He said it was up to students whether to join the boycott or attend class as usual.

In the past, the official inauguration ceremony featured speeches from university heads and student representatives.
At Monday’s unofficial ceremony, speeches were given by So, one of his predecessors, Tommy Cheung Sau-yin, and Professor Chow Po-chung.
Chow said the unrest was not Hong Kong’s “endgame” as some had claimed.
“Social movements are a slow process that need generations to sustain,” he said.

Students from 11 tertiary institutions planned to boycott classes for two weeks, from Monday.

Links
[1] https://www.scmp.com/news/hong-kong/education/article/3025294/hong-kong-protests-thousands-school-students-expected-join
[2] https://www.scmp.com/news/hong-kong/politics/article/3025306/hong-kong-police-act-early-after-protesters-threaten-mass
[3] https://t.co/lWAOhIeK0C
[4] https://twitter.com/SCMPHongKong/status/1168382199810289664?ref_src=twsrc%5Etfw
[5] https://www.scmp.com/news/hong-kong/politics/article/3025291/late-night-tension-between-hong-kong-police-residents-three

 Thousands attend Hong Kong rally to kick off university class boycott

3:12pm, 2 Sep - Gigi Choy, Victor Ting, Sum Lok-kei, Jeffie Lam (SMCP)
https://scmp.com/news/hong-kong/politics/article/3025342/protesting-pupils-gather-hong-kong-class-boycott-rally

Sit-in at Chinese University draws an estimated 30,000 at start of two-week strike
School pupils at separate event in Central demand the government listen to protesters’ demands.

 Tertiary students

Thousands of students held a rally on Monday 2 to kick off a two-week class boycott at 11 tertiary institutions across Hong Kong, warning of more radical action if the government ignores their demands related to the now-abandoned extradition bill.

That came hours after more than 1,000 secondary school pupils, many skipping classes, attended a separate rally to send a defiant message that months of civil unrest would not recede with the start of the new term.

At the older students’ protest, held at Chinese University (CUHK), a sea of black-clad people flooded the University Mall, a large open space on the Sha Tin campus. Many wore face masks and hard hats.

Student representatives read out a joint statement, calling on Hongkongers to continue pushing for protesters’ five demands to be met. The demands include the extradition bill’s formal withdrawal and an inquiry into the police’s handling of the protests, which have roiled the city since June 9.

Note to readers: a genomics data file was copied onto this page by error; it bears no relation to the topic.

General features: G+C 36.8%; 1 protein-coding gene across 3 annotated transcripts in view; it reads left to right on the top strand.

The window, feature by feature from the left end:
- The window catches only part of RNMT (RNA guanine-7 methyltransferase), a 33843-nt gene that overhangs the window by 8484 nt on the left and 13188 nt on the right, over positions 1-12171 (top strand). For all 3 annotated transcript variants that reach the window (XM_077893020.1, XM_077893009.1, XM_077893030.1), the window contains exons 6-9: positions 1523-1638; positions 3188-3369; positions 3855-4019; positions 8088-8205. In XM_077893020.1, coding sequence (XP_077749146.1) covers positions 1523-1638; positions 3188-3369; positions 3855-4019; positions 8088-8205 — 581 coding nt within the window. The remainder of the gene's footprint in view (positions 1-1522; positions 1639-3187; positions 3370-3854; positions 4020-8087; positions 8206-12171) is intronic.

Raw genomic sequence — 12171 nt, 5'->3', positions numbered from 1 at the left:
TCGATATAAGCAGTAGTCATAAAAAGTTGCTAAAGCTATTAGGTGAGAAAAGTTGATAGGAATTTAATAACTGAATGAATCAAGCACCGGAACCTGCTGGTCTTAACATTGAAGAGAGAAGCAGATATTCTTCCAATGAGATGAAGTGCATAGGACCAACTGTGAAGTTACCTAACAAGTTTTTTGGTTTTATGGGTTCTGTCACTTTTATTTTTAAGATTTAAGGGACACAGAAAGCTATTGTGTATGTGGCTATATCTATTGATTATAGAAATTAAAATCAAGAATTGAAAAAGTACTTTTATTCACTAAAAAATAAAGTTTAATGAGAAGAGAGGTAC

“Be it bullets, be it white terror, be it the totalitarian regime, whatever obstacles stand in our way shall never be enough to break our determination,” the statement read.

Throughout the rally, the crowd chanted: “Liberate Hong Kong; Revolution of our time.”

- Students from the 11 institutions planned to boycott classes for two weeks, from Monday 2.
- And the peaceful rally carried warnings of more radical actions.
Quoting former US president John F. Kennedy, a female student representative said: “Those who make peaceful revolution impossible will make violent revolution inevitable.”

Speaking before the rally, Jacky So Tsun-fung, president of CUHK’s student union, remarked that some government supporters had branded the institution a school for “rioters”.
“If going against an evil law and tyrannical rule gives us the name of rioters, we gladly accept,” So said.

Before the rally formally began a mainland Chinese student, waving his passport, ran onto the stage and yelled: “Leave! You do not deserve to be university students.”
He tore up a flag and tried to move the speaker, before other students stopped him. Speaking to reporters afterwards, he said he supported the police, and that students’ fundamental role was to learn, not to boycott classes.

Speaking after the rally, So estimated that 30,000 people attended. Although campus bosses had called for the events to be scrapped, he added, staff were cooperative at the rally, which was organised by the student unions of CUHK, the University of Hong Kong, the University of Science and Technology, Polytechnic University, Baptist University, Lingnan University, Education University, Shue Yan University, Hang Seng University, the Hong Kong Academy for Performing Arts and the Open University.

Three faculty staff approached at CUHK declined to speak on the record.